Seven Projects from the OpenNews + Write the Docs Code Convening

New code and documentation for news organizations

(Ryan Pitts for OpenNews)

On May 17, OpenNews held a code convening in association with the Write the Docs conference, bringing eleven journalist-coders together to do last-mile work and documentation on seven open source projects for newsrooms. Below, the participants introduce their projects and break down the work they did—and what comes next.

Analytics Journalists Can Use

Project: Google Analytics/Facebook Insights clients
From: Stijn Debrouwere

Most people who work a lot with analytics quickly get tired of clicking through GUIs. You just want the quickest possible way to export information from Google Analytics so you can analyze it somewhere else. And people are also realizing you can’t stick a huge analytics dashboard in front of editors’ and journalists’ faces—you have to give them something that’s meaningful and that they can act on. Think NPR’s article analytics and the Guardian’s Ophan dashboards, but also custom analytics email reports, slackbots that answer analytics questions, or trendspotters like Nieman Lab’s Fuego.

What I’m doing with my Google Analytics tools is making it easy to work with Google Analytics from the command line (so you can avoid those GUIs) and from Python (so you can do all sorts of interesting automation and dashboard-building).

We’d already been using this wrapper for quite a while at Fusion so I knew it was stable and (close to) feature-complete, but without much in the way of documentation, it was hard to get people excited about it. The code convening in Portland motivated me to finally improve those docs, and to start prepping for a 1.0 release.

At the convening, the command-line interface got some much-needed polish, too. To grab yesterday’s top ten articles and show them in an ASCII table, do something like this: googleanalytics query pageviews --start yesterday --limit 10 --dimensions pagepath --sort -pageviews, and of course you can output to CSV and JSON as well.

There’s still work to do on the documentation, but the biggest hurdle now is helping people understand the mental model behind most analytics software—metrics, dimensions, filters, segments. It gets to be a bit much if you’re new to analytics, no matter how user-friendly the software is. Helping people find their way in analytics wonderland is the next thing I want to focus on.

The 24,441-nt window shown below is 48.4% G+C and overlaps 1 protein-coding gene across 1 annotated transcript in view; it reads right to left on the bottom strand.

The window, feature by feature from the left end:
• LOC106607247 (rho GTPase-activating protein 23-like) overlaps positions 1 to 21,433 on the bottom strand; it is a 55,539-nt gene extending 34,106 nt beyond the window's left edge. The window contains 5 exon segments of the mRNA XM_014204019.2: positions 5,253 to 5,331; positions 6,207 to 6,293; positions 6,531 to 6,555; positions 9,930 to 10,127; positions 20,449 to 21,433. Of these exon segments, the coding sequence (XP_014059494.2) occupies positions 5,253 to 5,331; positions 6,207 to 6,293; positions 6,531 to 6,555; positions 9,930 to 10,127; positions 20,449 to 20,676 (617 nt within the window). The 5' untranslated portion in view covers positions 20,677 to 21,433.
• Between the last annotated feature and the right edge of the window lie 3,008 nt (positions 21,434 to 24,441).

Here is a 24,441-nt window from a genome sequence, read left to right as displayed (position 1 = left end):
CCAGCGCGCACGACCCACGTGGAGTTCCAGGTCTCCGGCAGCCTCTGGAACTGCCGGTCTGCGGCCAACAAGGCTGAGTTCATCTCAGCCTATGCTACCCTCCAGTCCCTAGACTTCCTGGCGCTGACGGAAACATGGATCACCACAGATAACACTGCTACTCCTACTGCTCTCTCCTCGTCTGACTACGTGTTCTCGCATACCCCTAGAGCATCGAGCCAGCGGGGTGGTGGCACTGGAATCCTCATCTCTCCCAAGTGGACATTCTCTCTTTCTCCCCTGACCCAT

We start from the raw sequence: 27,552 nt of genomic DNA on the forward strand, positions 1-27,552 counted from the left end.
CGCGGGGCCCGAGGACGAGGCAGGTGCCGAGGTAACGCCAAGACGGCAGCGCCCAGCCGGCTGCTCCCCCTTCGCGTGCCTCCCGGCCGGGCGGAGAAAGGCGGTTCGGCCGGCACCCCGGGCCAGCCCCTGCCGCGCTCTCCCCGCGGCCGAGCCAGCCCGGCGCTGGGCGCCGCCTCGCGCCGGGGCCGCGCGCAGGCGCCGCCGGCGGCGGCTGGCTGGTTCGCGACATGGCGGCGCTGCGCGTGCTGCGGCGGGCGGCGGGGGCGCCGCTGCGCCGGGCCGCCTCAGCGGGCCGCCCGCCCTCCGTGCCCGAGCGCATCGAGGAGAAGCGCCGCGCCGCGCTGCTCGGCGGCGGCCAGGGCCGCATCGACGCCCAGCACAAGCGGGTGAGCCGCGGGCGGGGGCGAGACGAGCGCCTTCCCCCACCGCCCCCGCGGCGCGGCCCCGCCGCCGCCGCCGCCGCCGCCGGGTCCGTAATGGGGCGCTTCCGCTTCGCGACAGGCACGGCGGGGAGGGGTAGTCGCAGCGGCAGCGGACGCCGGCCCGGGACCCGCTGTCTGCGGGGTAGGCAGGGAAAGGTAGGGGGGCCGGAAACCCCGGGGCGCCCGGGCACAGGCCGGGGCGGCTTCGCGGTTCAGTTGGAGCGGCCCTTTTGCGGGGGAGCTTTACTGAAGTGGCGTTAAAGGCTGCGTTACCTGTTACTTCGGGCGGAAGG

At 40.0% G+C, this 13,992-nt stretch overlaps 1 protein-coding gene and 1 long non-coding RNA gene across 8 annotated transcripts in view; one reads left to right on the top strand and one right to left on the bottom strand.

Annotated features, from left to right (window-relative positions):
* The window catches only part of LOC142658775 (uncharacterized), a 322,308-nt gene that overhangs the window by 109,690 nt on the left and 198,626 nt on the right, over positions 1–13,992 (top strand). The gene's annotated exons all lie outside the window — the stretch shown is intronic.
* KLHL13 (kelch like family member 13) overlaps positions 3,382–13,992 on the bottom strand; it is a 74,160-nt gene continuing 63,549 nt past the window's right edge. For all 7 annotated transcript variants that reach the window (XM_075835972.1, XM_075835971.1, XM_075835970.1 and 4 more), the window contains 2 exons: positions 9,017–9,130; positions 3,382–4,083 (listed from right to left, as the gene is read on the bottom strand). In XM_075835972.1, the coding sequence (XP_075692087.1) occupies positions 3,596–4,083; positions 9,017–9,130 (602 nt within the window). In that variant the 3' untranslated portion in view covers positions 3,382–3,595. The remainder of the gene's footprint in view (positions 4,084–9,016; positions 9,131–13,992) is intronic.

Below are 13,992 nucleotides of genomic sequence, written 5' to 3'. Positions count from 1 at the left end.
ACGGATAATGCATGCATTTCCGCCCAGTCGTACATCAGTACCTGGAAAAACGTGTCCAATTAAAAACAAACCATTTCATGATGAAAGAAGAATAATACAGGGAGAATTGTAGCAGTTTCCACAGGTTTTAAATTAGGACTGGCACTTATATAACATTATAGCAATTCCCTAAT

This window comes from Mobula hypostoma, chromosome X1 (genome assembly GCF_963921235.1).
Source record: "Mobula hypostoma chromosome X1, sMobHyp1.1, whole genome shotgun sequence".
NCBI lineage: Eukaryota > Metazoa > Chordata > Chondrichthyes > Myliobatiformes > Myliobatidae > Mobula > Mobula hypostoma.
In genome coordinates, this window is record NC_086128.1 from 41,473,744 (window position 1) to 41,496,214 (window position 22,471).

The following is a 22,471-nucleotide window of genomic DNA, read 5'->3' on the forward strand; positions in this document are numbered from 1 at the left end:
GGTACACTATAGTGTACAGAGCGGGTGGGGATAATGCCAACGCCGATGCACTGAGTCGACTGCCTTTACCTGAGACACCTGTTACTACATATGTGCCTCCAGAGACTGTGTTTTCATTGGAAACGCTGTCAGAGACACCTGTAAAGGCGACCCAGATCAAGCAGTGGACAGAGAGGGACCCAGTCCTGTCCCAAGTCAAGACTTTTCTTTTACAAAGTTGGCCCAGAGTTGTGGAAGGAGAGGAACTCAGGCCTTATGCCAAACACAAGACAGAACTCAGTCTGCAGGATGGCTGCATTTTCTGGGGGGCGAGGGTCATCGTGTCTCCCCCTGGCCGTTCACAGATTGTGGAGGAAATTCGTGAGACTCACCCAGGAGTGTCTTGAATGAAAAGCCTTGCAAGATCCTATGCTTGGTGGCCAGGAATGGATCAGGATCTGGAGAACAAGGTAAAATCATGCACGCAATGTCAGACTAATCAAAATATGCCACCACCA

For those who are interested, I’m doing similar work for Facebook Insights and social media share counts, making them as easy to work with as possible, so you can focus on the analysis and not waste time getting the data.

Custom Elements for Easy Data Handing

Project: Web Component CSV Charts
From: Audrey Carlsen, Thomas Wilburn—The Seattle Times

Building newsroom tools with a very small team can be a challenge: projects polished enough to be usable by non-technical editors or reporters take a long time to complete, during which time those coders aren’t working on other interactives and digital storytelling. At the Seattle Times, with only two news developers, we’ve decided to set our sights a little lower. By building tools that are aimed at HTML/CSS-capable producers and editors, but do not require any JavaScript skills, we can crank out new functionality very quickly, while still addressing real newsroom needs. Custom elements hit this sweet spot almost exactly.

We’ve been using custom elements for a while now (see also: our leaflet-map element, our responsive-frame for embedding external resources, and our article on covering elections with a custom SVG element). At the recent OpenNews Code Convening in Portland, OR, we worked on two new elements for our web producers: a <sort-table> element for sortable data, and a <simple-graph> that generates non-interactive charts.


Audrey wrote our sortable table element a little while back. It’s a straightforward tool: put CSV data inside the tag, and it’ll be turned into a table. Attributes on the element can be used to disable the header, to enable sorting only on certain columns, or to customize columns with CSS classes (for alignment, formatting, etc.). During the code convening, Audrey added a new feature to the tag that’ll be useful when working with rapidly changing or live data: the ability to import from Google Sheets using Tabletop. Just add a sheet attribute to the tag, and it’ll pull in data from the spreadsheet instead of from its contents. Of course, when the story is done, you can paste in the data as CSV to “freeze” it.